One should also consider that it's not entirely clear PD is even a profitable enterprise.


That still doesn't explain why both Air Canada Express and Westjet Encore are big operators of the Q400 across Canada.


Permit me to requote myself:

ScottB wrote:
There is value in the Canadian market when your business actively supports Canadian manufacturing jobs -- akin to why a SEA-hubbed airline would paint "proudly all-Boeing" on its fleet.


Also, there's just generally less choice in the Canadian market.
 
airbazar
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Re: Why are turboprops so unpopular in the US?

Fri Nov 01, 2019 11:45 am

I made the mistake of flying with WS Encore once and never again. Not necessarily because I don't like turboprops but because of its unreliability in bad weather. The route was BOS-YYZ-BOS in February. Both of my flights were severely delayed because of weather and in both occasions my luggage was left behind due to weight balance issues. I will never fly on a turboprop again if I can avoid it.
 
Reddevil556
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Re: Why are turboprops so unpopular in the US?

Fri Nov 01, 2019 11:59 am

I know it’s a relatively new technology with a shaky (literally) record, but I wonder if commercial tilt rotors would ever be viable. You don’t need runways, faster cruise speeds than helicopters, and potentially large payload. Just a thought. Commercial air service from the Costco parking lot.
Jumped out of: C130H, C130J, C17A, C212, CH47, and UH60. Bucket list: C160, A400, C2
 
OccupiedLav
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Re: Why are turboprops so unpopular in the US?

Fri Nov 01, 2019 4:15 pm

N649DL wrote:
IIRC, the turboprops made a bit of a renaissance in the late 2000s when jet fuel was spiking, at least with Continental Express. Then the Colgan (COEX) crash happened and killed everyone onboard in 2009 and were quickly phased out again.


It's a shame that a crash which was 99% pilot error (pulling back on the control column when stick shaker goes off) leads to the demise of an aircraft type.
 
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par13del
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Re: Why are turboprops so unpopular in the US?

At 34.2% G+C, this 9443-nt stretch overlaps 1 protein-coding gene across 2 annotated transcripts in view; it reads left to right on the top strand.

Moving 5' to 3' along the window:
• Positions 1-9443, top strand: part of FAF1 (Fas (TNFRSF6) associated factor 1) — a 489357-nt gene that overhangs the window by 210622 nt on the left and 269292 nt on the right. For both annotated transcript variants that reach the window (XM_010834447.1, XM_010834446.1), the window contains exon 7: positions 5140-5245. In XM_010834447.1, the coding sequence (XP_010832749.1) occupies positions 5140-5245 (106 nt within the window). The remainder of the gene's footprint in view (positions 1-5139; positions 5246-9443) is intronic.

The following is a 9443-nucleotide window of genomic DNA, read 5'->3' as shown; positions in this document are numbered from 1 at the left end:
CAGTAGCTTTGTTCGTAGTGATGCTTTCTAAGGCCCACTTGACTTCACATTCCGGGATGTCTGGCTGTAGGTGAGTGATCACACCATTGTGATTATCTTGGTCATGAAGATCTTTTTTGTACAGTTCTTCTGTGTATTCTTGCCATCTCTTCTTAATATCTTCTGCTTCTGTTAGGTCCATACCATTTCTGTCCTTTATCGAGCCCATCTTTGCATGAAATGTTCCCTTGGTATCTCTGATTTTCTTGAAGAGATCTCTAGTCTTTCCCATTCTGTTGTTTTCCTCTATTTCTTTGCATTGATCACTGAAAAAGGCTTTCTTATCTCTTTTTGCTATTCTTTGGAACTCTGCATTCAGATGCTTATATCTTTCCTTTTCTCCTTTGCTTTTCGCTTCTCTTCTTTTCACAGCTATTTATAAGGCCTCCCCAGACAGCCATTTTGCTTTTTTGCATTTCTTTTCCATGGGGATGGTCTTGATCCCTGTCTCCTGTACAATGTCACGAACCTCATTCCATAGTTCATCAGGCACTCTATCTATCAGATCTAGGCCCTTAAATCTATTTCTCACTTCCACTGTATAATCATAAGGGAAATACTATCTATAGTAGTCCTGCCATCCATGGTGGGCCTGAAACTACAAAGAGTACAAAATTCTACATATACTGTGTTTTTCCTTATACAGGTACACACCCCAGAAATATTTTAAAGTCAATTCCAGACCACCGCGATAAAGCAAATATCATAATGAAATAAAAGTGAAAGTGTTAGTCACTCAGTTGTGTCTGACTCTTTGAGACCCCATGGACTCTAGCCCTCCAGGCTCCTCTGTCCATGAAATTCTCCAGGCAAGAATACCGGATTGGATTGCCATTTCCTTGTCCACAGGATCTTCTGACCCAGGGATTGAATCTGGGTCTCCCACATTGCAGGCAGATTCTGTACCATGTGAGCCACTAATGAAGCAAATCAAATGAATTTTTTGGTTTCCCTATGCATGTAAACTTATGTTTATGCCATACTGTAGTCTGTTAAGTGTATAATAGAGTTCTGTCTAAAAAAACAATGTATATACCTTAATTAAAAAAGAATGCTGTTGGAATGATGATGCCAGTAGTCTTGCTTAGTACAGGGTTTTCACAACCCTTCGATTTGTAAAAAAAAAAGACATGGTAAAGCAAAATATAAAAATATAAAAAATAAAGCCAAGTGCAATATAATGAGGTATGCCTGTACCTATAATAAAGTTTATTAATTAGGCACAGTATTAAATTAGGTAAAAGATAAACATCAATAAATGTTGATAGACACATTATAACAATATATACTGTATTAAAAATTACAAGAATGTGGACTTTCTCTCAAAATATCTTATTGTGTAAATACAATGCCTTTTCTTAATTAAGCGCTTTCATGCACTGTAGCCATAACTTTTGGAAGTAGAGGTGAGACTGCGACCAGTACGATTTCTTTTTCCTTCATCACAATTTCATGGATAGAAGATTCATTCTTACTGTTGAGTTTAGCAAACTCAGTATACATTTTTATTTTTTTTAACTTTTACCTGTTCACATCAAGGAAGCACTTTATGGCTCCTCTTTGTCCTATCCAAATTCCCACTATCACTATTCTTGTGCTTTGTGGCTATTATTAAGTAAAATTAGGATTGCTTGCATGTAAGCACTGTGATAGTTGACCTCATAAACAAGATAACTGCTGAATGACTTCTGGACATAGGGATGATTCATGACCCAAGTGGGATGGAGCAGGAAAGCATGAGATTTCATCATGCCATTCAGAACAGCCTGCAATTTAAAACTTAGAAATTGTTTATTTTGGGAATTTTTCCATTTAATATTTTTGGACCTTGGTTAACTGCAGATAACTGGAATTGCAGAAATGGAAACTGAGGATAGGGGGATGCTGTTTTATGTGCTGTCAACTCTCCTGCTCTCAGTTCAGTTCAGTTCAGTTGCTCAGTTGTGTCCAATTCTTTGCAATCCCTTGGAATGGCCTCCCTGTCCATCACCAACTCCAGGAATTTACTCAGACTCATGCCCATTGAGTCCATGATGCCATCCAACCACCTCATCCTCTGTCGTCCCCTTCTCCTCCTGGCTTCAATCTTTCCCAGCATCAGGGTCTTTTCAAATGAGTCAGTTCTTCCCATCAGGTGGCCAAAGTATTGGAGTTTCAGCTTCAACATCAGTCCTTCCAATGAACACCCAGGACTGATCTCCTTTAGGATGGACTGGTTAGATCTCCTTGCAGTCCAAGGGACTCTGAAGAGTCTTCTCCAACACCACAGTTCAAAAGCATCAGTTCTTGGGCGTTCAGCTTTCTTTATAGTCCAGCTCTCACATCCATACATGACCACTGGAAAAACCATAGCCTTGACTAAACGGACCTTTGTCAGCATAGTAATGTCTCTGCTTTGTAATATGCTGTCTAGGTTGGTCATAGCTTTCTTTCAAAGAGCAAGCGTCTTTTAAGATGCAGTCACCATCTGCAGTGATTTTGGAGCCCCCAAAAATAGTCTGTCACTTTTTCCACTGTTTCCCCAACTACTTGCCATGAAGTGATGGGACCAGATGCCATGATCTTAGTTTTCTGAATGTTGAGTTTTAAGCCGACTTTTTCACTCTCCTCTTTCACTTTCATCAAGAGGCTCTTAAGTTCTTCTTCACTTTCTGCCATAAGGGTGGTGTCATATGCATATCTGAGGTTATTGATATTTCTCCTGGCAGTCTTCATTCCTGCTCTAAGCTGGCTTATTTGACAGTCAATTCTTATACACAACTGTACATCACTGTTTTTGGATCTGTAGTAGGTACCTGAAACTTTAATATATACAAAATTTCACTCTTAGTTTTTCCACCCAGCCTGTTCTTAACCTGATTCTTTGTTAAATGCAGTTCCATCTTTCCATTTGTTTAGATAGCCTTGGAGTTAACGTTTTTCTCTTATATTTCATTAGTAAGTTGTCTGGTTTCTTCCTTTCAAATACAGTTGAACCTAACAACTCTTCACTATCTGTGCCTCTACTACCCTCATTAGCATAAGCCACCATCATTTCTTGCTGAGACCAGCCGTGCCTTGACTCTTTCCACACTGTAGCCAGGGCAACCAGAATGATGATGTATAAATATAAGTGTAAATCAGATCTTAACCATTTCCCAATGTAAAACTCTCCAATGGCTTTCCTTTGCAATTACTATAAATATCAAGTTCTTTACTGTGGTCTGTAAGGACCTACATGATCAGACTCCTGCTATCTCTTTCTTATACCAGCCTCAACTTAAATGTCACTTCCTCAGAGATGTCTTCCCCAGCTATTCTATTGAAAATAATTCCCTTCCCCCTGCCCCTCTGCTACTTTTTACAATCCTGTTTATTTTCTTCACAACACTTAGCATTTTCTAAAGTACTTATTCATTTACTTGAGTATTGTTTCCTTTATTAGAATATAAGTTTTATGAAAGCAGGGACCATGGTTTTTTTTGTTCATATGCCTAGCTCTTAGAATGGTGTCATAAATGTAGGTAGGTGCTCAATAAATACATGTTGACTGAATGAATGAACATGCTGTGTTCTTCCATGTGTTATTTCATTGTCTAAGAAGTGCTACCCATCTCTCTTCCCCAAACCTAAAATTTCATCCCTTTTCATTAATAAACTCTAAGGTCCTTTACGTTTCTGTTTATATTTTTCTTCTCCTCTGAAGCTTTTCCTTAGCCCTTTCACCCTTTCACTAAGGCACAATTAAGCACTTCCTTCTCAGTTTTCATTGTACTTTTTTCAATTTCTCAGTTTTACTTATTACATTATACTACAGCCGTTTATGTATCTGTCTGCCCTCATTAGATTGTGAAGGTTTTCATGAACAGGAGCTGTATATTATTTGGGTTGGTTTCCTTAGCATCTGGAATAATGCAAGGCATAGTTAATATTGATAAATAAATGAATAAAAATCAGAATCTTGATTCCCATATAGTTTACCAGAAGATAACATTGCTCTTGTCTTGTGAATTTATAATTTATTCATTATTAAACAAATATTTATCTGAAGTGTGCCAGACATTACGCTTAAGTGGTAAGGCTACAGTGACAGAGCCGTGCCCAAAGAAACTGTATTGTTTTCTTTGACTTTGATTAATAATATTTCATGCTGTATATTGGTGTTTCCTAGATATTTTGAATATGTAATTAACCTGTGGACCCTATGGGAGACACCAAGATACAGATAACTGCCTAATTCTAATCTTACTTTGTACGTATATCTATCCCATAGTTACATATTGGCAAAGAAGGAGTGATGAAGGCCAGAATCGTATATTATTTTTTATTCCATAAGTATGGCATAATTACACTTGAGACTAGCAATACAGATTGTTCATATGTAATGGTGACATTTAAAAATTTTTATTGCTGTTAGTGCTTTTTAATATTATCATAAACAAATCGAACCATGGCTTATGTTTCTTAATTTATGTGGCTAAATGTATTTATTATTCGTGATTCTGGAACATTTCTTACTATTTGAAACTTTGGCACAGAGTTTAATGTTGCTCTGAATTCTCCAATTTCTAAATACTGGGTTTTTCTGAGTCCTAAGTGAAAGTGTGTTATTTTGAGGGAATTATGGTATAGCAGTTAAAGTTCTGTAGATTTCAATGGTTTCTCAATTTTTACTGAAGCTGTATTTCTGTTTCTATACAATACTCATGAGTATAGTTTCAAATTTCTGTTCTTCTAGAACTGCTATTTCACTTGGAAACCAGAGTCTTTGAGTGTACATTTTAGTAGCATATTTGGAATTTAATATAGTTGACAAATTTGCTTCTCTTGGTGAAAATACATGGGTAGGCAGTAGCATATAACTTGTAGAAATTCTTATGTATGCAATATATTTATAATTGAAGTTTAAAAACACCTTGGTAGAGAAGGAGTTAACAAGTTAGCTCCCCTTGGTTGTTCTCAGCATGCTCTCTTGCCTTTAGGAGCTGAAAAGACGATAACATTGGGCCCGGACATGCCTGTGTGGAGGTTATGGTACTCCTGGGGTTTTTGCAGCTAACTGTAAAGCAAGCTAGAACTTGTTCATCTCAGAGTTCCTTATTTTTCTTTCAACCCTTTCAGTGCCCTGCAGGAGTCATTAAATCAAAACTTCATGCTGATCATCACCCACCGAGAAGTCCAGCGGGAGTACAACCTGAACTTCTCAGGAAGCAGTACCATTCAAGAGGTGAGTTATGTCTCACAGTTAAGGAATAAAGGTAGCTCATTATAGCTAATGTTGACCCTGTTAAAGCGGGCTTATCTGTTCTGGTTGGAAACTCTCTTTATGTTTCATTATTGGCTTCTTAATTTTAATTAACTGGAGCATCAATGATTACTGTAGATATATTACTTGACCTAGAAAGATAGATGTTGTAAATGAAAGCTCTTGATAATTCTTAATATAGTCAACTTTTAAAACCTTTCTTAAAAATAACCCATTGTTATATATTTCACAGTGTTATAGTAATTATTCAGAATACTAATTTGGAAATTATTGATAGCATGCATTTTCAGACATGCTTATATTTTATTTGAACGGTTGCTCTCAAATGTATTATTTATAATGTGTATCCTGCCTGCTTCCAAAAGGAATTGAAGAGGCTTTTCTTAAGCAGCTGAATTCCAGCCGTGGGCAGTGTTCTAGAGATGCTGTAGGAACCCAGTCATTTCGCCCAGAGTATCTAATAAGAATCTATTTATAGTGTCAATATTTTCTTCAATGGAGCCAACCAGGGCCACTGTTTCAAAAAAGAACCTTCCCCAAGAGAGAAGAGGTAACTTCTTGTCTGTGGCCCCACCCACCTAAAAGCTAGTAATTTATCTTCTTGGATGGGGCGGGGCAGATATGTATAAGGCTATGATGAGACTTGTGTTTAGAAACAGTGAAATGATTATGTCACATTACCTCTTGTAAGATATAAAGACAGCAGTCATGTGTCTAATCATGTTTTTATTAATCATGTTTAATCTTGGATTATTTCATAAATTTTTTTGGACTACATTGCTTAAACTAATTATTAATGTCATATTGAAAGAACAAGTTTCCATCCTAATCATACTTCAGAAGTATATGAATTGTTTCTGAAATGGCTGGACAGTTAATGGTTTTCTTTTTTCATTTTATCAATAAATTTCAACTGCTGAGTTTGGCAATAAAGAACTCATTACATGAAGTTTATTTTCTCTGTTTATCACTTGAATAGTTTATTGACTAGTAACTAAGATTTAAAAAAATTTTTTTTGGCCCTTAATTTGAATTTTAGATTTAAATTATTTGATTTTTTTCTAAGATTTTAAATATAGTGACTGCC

Fri Nov 01, 2019 4:28 pm

DarthLobster wrote:
par13del wrote:
DarthLobster wrote:

I don’t know of any pilots that started off learning in jets.

Exactly, so the technology that is used to train pilots is not good enough for pax?
Does make you wonder why only the military uses jet trainers, if it is an industry thing.


And how many military pilots, who already have significant time in jets, go into the regionals after their service is complete? They don't, they go mainline.

And the topic is US pilots, NOT international. US pilots who operate regional aircraft tend to have a non-military training background, and thus almost certainly started in a Cessna or Piper.

Who's talking about international pilots?
The reason why this topic keeps coming up every now and then is because the USA is not using enough turbo props, after all, at present time, where is the largest commercial market for pax?
So as stated, most pilots in the USA start learning to fly on props, so if that technology is good enough to train pilots why is it not good enough for pax? That's the question.
 
Dominion301
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Re: Why are turboprops so unpopular in the US?

Fri Nov 01, 2019 5:16 pm

multimark wrote:
ScottB wrote:
OccupiedLav wrote:
'“We took on an educational role in our start-up phase (in 2006) by promoting the aircraft’s benefits. Once people tried it, this became a non-issue,” said Porter’s Brad Cicero in an email to TPG. “Self-interested parties, whether manufacturers or other airlines, have tried to dismiss turboprops over the years,” he said. “One of our competitors initially did so as a transparent attempt to dissuade passengers from considering flying with us. It didn’t work and now this competitor happens to be one of the largest Q400 operators in the world.”'


Porter is a bit of a special case. Their entire business model is predicated upon the convenience of YTZ vs. YYZ. And... jets aren't allowed at YTZ. Further, the Q400 is a Canadian-made product and the demographic which flies to/from YTZ is more likely to be aware of the jet's provenance. There is value in the Canadian market when your business actively supports Canadian manufacturing jobs -- akin to why a SEA-hubbed airline would paint "proudly all-Boeing" on its fleet.

One should also consider that it's not entirely clear PD is even a profitable enterprise.


That still doesn't explain why both Air Canada Express and Westjet Encore are big operators of the Q400 across Canada.